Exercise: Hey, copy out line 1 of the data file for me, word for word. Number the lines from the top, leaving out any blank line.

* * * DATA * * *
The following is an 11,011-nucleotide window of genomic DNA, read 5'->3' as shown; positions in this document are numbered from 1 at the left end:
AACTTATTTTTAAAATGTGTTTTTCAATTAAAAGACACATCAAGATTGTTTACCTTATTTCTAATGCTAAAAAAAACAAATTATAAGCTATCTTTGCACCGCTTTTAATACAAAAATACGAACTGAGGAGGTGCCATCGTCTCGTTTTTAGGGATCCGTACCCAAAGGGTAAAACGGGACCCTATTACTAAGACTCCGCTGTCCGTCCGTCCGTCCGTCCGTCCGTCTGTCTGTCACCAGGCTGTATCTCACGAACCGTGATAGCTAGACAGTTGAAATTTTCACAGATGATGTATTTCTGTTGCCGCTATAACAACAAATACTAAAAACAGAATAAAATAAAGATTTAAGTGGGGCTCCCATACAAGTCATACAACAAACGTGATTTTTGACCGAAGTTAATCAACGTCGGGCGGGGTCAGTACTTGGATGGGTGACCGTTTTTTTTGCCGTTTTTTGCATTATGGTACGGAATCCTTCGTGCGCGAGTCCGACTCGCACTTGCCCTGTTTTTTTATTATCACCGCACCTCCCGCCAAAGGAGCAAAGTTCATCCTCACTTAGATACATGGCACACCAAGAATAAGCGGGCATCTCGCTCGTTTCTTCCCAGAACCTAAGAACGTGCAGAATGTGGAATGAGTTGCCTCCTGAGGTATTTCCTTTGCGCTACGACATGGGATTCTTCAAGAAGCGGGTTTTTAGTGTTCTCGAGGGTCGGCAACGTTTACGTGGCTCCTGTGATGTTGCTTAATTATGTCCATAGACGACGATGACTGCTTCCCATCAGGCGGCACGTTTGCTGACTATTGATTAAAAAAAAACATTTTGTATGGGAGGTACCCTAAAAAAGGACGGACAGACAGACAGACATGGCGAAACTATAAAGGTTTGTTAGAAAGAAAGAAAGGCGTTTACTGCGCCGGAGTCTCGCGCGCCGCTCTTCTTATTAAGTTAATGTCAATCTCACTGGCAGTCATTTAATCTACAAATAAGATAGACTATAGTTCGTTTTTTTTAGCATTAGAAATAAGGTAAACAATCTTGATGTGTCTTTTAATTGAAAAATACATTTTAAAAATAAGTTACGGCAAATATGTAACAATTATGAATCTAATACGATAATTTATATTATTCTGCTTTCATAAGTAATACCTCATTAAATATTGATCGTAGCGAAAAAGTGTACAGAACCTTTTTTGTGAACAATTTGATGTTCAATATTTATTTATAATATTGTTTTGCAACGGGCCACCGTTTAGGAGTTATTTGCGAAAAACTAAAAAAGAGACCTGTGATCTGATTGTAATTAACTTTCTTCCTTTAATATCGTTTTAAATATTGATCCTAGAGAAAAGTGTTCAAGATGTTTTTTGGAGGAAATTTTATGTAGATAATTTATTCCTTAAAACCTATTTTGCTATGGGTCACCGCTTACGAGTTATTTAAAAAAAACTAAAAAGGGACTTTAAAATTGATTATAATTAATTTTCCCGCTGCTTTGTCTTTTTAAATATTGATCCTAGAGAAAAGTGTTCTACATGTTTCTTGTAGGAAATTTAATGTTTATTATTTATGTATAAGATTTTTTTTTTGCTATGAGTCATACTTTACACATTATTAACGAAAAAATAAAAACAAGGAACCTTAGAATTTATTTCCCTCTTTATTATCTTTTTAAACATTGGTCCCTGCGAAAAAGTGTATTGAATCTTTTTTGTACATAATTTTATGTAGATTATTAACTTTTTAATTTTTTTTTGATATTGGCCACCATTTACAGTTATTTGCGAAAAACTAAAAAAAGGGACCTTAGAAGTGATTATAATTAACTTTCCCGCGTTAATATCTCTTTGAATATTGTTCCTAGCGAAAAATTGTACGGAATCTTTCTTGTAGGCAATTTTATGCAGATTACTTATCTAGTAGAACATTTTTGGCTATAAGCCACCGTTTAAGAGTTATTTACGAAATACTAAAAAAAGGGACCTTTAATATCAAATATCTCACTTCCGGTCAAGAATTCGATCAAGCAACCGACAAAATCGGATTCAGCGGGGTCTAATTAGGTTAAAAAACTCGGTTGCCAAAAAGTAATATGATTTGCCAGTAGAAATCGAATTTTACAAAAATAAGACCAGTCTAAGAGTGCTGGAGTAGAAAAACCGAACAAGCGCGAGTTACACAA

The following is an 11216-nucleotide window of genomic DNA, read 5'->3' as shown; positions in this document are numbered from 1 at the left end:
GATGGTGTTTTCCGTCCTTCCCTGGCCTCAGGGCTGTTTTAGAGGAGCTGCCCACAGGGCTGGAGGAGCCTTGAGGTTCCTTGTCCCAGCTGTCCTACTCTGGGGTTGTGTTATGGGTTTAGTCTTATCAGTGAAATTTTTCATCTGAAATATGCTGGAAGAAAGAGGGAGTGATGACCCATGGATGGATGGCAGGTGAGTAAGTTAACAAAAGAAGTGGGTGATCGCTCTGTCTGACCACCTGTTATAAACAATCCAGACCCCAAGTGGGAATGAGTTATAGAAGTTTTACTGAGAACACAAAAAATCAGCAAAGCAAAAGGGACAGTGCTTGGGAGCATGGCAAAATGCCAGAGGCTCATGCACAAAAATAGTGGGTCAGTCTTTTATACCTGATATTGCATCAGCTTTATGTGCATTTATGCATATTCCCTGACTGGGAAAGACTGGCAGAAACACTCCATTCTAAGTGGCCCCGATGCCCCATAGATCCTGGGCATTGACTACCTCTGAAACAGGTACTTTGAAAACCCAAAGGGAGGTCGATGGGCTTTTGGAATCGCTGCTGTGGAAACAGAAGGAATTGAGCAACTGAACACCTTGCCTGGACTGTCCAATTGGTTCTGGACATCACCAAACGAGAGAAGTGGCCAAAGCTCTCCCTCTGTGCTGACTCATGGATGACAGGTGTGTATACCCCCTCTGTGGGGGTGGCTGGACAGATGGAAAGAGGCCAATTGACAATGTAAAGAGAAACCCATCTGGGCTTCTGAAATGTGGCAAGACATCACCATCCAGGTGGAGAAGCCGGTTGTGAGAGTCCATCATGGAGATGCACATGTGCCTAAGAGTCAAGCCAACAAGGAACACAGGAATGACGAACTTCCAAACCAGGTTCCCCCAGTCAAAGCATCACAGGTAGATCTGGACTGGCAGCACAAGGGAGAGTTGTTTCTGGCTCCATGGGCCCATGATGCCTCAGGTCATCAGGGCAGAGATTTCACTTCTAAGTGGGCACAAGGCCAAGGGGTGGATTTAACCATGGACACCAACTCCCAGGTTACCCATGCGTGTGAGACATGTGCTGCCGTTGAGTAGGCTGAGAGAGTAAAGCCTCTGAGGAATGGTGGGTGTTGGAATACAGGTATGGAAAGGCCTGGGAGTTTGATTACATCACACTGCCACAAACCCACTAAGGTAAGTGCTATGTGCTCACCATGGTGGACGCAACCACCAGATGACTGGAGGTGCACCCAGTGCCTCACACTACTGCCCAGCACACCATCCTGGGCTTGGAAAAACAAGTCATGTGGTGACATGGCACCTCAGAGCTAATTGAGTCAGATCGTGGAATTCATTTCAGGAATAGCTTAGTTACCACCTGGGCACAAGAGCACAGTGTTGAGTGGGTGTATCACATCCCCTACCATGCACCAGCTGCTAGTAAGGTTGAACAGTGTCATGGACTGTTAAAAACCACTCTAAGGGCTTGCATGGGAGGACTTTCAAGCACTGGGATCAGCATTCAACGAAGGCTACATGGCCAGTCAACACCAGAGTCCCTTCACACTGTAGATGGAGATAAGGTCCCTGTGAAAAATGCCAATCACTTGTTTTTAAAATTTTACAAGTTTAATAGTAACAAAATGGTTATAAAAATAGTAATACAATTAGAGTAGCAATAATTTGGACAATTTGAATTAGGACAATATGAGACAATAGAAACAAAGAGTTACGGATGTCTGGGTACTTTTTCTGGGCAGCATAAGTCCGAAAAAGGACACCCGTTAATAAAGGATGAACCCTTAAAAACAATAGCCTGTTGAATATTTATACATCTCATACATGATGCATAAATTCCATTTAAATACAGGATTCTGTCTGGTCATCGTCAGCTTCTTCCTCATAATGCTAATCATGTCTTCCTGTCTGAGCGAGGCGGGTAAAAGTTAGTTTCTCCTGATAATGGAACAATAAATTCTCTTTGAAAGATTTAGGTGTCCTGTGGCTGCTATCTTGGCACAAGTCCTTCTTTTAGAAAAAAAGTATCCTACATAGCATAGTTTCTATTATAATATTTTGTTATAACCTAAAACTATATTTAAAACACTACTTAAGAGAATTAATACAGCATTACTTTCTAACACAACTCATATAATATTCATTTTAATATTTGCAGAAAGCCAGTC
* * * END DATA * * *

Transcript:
The following is an 11,011-nucleotide window of genomic DNA, read 5'->3' as shown; positions in this document are numbered from 1 at the left end: